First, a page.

When we say Mies van der Rohe Pavilion, do you think of architecture or nature, city or mountain? If you come with enough time and tranquillity, ready not only for a quick visit, but also with the desire to enjoy observation or contemplation, you will discover not only a masterpiece of architecture but also the rich natural environment that surrounds it, the surrounding forest areas and the green paths of this hill that on its opposite side overlooks the sea.
The site where the Pavilion is located, which the architects carefully thought out and modified with respect to the initial proposal of the commission received, stitches the slope of the mountain with the denser urban fabric. An urbanised space that dialogues with a natural environment that hosts other gardens and cultural facilities that constitute the Park of Montjuïc and that make up a leisure proposal that combines culture and nature. This blurs the boundaries between ideas that we tend to read as opposing, which is one of the characteristics that give the Mies van der Rohe Pavilion its uniqueness and value.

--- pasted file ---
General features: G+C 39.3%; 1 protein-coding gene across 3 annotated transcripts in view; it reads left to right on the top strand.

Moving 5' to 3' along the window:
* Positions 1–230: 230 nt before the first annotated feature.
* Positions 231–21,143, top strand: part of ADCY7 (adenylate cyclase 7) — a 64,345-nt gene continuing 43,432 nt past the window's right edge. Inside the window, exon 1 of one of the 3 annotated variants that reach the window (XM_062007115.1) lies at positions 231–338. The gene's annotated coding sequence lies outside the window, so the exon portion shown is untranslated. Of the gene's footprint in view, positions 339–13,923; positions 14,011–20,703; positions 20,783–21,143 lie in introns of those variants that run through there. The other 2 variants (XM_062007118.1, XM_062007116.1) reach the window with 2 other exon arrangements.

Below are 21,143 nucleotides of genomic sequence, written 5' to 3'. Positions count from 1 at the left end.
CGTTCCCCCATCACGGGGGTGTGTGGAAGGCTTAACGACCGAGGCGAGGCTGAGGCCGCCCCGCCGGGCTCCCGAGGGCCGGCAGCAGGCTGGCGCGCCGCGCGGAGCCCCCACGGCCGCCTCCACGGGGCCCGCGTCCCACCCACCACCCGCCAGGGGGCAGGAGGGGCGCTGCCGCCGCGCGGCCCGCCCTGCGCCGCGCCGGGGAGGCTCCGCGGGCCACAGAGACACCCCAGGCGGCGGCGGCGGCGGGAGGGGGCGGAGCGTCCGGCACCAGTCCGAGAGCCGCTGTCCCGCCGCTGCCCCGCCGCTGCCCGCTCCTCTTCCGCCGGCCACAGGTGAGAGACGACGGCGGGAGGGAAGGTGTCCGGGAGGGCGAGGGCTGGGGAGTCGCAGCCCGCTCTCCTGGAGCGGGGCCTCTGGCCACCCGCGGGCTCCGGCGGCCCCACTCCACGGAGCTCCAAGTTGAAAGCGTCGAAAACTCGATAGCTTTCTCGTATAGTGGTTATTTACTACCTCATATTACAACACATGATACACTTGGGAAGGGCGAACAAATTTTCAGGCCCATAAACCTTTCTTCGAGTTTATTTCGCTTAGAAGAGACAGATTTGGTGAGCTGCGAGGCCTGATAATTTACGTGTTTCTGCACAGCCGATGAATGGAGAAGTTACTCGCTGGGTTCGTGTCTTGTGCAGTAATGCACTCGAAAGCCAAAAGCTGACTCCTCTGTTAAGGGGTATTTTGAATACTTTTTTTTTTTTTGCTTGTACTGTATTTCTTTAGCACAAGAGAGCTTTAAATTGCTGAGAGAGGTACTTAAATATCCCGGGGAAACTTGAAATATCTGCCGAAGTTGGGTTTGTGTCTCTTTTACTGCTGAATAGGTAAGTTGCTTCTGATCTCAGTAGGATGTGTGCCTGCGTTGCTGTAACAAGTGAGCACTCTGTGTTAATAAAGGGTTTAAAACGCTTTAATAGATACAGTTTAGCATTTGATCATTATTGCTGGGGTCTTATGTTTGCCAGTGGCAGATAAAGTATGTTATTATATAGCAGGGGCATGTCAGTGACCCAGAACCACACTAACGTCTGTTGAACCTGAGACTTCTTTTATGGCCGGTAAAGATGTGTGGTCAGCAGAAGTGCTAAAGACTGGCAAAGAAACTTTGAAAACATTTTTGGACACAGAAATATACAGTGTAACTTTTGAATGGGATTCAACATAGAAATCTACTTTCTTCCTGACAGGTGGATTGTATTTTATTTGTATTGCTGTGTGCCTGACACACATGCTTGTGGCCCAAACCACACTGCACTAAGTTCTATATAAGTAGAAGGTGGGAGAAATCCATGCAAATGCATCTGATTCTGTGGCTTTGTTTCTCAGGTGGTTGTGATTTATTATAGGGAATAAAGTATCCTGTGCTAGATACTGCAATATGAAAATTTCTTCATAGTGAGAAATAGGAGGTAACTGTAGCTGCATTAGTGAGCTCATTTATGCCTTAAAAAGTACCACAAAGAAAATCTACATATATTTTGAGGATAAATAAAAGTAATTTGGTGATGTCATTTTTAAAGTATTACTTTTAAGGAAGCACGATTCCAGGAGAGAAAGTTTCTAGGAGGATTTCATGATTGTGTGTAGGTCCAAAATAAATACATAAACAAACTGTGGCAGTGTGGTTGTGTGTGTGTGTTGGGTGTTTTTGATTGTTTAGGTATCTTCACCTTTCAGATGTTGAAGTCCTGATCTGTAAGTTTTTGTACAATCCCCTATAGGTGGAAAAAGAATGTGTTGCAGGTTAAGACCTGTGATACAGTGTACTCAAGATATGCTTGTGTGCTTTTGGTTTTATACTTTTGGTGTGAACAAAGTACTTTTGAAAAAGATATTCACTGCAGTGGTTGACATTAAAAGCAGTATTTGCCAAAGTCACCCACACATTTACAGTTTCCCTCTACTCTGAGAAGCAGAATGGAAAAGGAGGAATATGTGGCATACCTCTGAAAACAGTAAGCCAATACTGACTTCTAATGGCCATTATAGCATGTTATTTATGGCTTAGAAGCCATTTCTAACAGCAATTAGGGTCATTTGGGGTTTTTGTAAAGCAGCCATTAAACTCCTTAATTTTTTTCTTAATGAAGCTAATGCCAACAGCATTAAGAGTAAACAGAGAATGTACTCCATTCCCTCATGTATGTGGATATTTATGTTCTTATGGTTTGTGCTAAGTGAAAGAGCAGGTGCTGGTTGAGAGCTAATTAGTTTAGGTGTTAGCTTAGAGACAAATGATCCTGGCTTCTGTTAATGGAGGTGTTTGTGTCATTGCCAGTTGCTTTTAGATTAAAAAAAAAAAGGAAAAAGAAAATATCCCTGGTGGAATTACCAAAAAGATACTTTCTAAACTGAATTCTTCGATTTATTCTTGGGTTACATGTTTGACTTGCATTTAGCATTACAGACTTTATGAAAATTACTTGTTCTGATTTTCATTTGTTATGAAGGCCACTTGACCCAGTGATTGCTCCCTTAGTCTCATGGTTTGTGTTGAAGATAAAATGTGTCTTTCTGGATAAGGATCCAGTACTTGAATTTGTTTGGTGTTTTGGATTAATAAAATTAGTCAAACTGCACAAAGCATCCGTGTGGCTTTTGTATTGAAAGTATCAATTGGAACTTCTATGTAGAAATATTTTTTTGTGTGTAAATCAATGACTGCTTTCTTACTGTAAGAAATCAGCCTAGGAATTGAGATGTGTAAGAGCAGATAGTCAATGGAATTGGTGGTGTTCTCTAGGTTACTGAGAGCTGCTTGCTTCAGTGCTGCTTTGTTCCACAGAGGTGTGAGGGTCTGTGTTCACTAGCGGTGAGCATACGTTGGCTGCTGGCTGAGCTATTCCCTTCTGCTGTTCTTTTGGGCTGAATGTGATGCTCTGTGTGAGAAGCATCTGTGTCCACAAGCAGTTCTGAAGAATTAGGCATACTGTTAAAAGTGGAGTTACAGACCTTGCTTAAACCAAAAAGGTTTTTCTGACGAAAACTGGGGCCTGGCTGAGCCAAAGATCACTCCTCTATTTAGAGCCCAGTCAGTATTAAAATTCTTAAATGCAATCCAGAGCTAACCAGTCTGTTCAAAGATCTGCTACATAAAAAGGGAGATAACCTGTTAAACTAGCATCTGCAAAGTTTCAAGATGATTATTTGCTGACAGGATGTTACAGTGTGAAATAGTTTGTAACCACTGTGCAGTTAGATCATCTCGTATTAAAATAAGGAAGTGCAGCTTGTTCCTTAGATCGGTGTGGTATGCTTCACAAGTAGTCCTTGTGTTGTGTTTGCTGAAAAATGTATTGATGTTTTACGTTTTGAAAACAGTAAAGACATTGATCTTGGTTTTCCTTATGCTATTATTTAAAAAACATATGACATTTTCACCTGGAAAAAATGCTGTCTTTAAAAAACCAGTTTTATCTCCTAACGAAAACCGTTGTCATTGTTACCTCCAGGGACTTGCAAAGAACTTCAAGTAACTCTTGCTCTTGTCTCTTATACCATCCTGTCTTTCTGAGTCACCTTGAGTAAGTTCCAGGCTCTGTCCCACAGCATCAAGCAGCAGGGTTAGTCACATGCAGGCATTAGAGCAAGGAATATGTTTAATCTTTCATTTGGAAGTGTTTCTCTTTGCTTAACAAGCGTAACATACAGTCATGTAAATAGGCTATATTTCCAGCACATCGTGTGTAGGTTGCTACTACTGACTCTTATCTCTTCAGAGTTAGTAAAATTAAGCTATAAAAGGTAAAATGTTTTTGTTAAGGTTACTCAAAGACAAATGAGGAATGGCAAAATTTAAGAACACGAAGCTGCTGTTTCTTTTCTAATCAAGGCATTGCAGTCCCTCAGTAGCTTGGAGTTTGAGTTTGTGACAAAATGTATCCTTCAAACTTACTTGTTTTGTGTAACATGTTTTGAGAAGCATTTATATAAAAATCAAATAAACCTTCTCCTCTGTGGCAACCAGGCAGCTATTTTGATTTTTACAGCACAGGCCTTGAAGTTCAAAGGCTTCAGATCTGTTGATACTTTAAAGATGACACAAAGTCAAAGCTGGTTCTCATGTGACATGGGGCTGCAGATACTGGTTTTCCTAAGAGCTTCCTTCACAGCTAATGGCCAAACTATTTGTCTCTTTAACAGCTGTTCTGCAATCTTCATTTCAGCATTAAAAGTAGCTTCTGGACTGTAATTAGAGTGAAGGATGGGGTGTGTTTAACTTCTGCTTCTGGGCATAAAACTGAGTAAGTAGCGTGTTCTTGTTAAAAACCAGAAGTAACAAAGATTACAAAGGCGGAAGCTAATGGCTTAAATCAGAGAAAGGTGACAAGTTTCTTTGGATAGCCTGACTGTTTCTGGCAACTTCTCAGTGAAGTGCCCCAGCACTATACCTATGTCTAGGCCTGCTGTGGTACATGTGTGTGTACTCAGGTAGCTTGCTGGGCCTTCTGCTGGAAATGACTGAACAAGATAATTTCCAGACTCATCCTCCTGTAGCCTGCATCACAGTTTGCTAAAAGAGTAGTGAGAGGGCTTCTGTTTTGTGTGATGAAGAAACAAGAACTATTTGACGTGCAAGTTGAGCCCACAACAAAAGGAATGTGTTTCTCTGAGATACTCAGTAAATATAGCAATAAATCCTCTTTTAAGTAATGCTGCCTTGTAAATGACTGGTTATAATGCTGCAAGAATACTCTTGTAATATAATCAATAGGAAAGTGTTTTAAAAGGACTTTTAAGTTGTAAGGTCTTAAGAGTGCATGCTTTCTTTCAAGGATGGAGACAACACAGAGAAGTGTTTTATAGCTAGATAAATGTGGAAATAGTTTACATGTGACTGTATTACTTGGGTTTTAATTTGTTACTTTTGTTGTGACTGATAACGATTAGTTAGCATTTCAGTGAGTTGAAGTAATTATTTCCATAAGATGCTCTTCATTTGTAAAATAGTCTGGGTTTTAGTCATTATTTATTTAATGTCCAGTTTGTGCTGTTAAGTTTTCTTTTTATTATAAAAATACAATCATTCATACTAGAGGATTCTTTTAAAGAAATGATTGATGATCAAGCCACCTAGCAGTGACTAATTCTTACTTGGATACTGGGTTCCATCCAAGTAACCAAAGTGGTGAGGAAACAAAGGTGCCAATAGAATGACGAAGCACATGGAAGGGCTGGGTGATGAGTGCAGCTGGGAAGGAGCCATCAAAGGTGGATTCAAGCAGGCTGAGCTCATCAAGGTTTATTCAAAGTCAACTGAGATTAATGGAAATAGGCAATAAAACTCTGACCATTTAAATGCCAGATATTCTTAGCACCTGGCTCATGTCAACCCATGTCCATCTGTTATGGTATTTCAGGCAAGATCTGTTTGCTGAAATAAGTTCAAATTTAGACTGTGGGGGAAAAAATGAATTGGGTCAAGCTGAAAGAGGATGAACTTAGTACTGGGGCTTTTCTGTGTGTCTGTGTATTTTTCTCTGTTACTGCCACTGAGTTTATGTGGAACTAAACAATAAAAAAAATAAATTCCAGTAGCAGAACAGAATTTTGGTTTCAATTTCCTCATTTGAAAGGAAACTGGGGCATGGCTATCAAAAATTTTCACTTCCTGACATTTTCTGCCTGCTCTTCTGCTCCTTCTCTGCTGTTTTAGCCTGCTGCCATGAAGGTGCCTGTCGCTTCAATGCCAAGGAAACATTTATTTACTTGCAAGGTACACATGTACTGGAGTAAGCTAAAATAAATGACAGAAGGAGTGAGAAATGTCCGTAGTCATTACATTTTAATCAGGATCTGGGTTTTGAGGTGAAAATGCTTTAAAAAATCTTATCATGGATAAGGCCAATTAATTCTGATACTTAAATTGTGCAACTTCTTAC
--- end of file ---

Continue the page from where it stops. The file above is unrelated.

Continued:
We can take the same look at the surroundings as we do at the Pavilion’s own garden, a space in which to be among trees and plants that are carefully groomed all year round, these days full of flowers and birds. If we look through the sieving of the tinted glass we see that the garden is incorporated into it as yet another constructive material that confers texture by incorporating organic forms into a rigid geometry, just as the veins of the marble or the gesture of the bronze sculpture or the movement of the water on the stones or the black glass background do in an ambivalent ambiguity that combines transparency and solidity, glass and water, stone and steel. Small and big, simple and elegant, landscape and architecture, ephemeral and eternal.
Parc de Montjuïc